Recession for who? Not government employees

Author: Franco Terrazzano 2022/10/13

Different people experience things differently.

The pandemic exposed a specific divide.

Private-sector workers missed paycheques. Small business owners worried their savings wouldn’t keep the lights on.

Meanwhile, federal bureaucrats didn’t even miss a bonus. 

Now private-sector workers and small business owners are bracing for a looming recession.

How are government union bosses responding?

“[The Public Service Alliance of Canada] has asked for average increases, including pay and other provisions, of up to 14 per cent annually over three years across their bargaining groups,” according to the Treasury Board of Canada Secretariat. 

PSAC says the union may “have no other choice but to withdraw our services and take our members out on strike.” And PSAC isn’t alone. Almost 97 per cent of Canadian Union of Public Employees’ Ontario education members voted in favour of a strike. 

Those demands mean higher taxes. 

The federal government spends about $60 billion on labour annually, according to public accounts. Giving the bureaucracy another 14 per cent would cost taxpayers $8 billion a year. How would the federal government pay for that? It could hike the GST by nearly a full percentage point. Or hike its lowest income tax rate by 1.75 points. 

Bureaucrats didn’t financially suffer during the pandemic. They benefited. Now they want more. And if taxpayers don’t pony up, bureaucrats won’t show up for work. 

Here’s a reminder of how bureaucrats got through lockdowns. 

In 2020, PSAC negotiated pay raises “as private sector layoffs reach all-time highs,” according to the National Post. In fact, the feds gave 312,825 employees a pay raise during the pandemic. The number of bureaucrats with six-figure salaries went up by 45,000. No federal bureaucrat took a pay cut, according to research from Secondstreet.org. 

The federal government also dished out $360 million in bonuses in 2020 and 2021. Almost 90 per cent of government executives received a bonus last year. All while departments failed to meet half of their own objectives.

The Bank of Canada failed to keep inflation low and still handed out $45 million in bonuses and pay raises.

The Canada Mortgage and Housing Corporation has “one goal: housing affordability for all.” Canadians couldn’t afford homes in 2020 and 2021. But the CMHC still gave its employees nearly $60 million in bonuses and pay raises.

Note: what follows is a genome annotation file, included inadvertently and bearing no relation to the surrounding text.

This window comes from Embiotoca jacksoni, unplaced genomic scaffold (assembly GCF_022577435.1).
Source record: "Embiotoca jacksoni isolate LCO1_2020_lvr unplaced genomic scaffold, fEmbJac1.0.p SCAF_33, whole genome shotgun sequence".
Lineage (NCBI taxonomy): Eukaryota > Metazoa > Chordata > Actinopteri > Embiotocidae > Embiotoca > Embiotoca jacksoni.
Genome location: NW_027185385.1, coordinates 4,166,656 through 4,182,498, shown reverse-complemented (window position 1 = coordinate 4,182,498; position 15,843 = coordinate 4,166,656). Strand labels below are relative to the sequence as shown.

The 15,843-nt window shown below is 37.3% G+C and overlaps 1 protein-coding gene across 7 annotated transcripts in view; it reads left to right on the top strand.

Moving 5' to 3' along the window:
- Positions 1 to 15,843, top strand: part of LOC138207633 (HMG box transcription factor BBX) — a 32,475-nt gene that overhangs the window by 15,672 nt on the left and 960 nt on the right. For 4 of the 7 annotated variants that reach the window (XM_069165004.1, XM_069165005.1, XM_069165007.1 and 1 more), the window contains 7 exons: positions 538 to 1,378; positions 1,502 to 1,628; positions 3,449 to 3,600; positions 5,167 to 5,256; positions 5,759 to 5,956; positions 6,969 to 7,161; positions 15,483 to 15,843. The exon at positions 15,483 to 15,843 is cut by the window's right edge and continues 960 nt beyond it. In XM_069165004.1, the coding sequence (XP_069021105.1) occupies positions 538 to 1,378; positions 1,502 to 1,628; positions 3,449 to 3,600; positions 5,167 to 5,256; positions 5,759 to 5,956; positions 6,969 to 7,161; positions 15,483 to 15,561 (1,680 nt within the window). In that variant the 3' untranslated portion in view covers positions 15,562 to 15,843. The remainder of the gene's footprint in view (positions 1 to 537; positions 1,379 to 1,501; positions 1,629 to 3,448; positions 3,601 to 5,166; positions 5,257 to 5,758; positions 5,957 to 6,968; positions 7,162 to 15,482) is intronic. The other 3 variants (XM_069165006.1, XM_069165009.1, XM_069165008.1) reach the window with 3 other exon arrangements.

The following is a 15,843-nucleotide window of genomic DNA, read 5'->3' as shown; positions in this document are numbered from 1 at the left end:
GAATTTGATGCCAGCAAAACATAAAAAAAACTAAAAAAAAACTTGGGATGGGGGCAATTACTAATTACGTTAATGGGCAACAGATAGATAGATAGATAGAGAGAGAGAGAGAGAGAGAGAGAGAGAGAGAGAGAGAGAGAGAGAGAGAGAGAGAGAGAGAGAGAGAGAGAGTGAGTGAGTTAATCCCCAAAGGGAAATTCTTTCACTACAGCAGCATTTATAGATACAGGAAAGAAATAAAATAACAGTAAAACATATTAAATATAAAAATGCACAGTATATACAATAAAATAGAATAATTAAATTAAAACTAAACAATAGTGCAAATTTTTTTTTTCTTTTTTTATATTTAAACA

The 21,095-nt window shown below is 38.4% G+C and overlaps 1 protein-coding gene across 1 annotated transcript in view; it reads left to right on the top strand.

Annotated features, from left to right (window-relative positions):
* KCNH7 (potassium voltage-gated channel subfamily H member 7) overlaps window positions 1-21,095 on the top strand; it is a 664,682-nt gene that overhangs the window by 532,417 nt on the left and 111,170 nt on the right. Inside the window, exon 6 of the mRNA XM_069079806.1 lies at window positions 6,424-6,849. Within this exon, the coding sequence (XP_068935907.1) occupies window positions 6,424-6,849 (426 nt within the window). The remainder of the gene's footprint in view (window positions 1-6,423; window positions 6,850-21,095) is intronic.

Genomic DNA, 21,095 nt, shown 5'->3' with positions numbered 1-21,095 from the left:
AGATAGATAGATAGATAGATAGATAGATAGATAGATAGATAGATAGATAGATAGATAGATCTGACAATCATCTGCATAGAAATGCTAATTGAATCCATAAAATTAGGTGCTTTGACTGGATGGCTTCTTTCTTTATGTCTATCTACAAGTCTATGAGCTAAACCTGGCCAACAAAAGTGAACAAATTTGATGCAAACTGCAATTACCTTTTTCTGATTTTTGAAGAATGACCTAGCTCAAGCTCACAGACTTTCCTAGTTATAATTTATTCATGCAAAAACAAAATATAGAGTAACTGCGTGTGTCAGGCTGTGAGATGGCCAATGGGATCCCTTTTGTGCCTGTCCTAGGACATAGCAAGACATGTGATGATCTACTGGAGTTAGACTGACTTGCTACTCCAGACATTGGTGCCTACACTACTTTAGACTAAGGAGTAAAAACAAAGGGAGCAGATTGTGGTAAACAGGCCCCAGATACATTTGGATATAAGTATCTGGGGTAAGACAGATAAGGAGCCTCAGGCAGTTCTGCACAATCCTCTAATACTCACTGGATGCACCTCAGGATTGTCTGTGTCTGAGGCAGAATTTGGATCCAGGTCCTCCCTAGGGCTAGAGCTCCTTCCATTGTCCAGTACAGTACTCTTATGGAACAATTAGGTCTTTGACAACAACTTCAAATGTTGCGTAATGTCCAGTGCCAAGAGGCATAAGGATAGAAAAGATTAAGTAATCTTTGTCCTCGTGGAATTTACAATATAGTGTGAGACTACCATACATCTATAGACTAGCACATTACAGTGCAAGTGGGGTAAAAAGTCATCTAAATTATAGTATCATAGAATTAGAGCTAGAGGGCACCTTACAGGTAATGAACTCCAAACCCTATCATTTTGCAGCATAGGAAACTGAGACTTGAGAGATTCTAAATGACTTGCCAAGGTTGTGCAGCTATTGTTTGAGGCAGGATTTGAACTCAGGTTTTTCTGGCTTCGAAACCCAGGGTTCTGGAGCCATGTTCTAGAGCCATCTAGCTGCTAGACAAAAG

Destination Canada is a Crown corporation dedicated to promoting Canadian tourism. It gave employees bonuses and raises even though tourists weren’t allowed to come to Canada.

The CBC handed out $51 million in bonuses and pay raises in 2020 and 2021. 

A recent report from the Fraser Institute also highlights the tale of two pandemics. 

Government jobs account for 87 per cent of the new jobs created since the beginning of the pandemic. “There has been almost no net job creation in the private sector,” according to the report.

But even this downplays the difference in fortunes during the depths of the pandemic. 

Last December, Finance Minister Chrystia Freeland said Canada “recovered 106 per cent of the jobs lost at the peak of the pandemic.” 

But even by the end of last December, only the government felt the recovery. There were still 80,100 fewer jobs in the private sector, while the number of jobs in government rose by 312,700. Of those new government jobs, 114,500 were “public administration” bureaucrats.

Now a recession looms. Union bosses are demanding a 14-per-cent raise. And unemployment could rise by five per cent

Politicians determining the government’s negotiating position should consider the situation carefully. 

People who have never missed a paycheque are asking for a raise. People who have suffered financially would have to pay the bill. It would be a challenge to reconcile those different experiences.

Here’s another way different people experience things differently. Union bosses don’t face tough questions on doorsteps during elections. Politicians do.

This column was first published in the Toronto Sun on Oct. 13, 2022.

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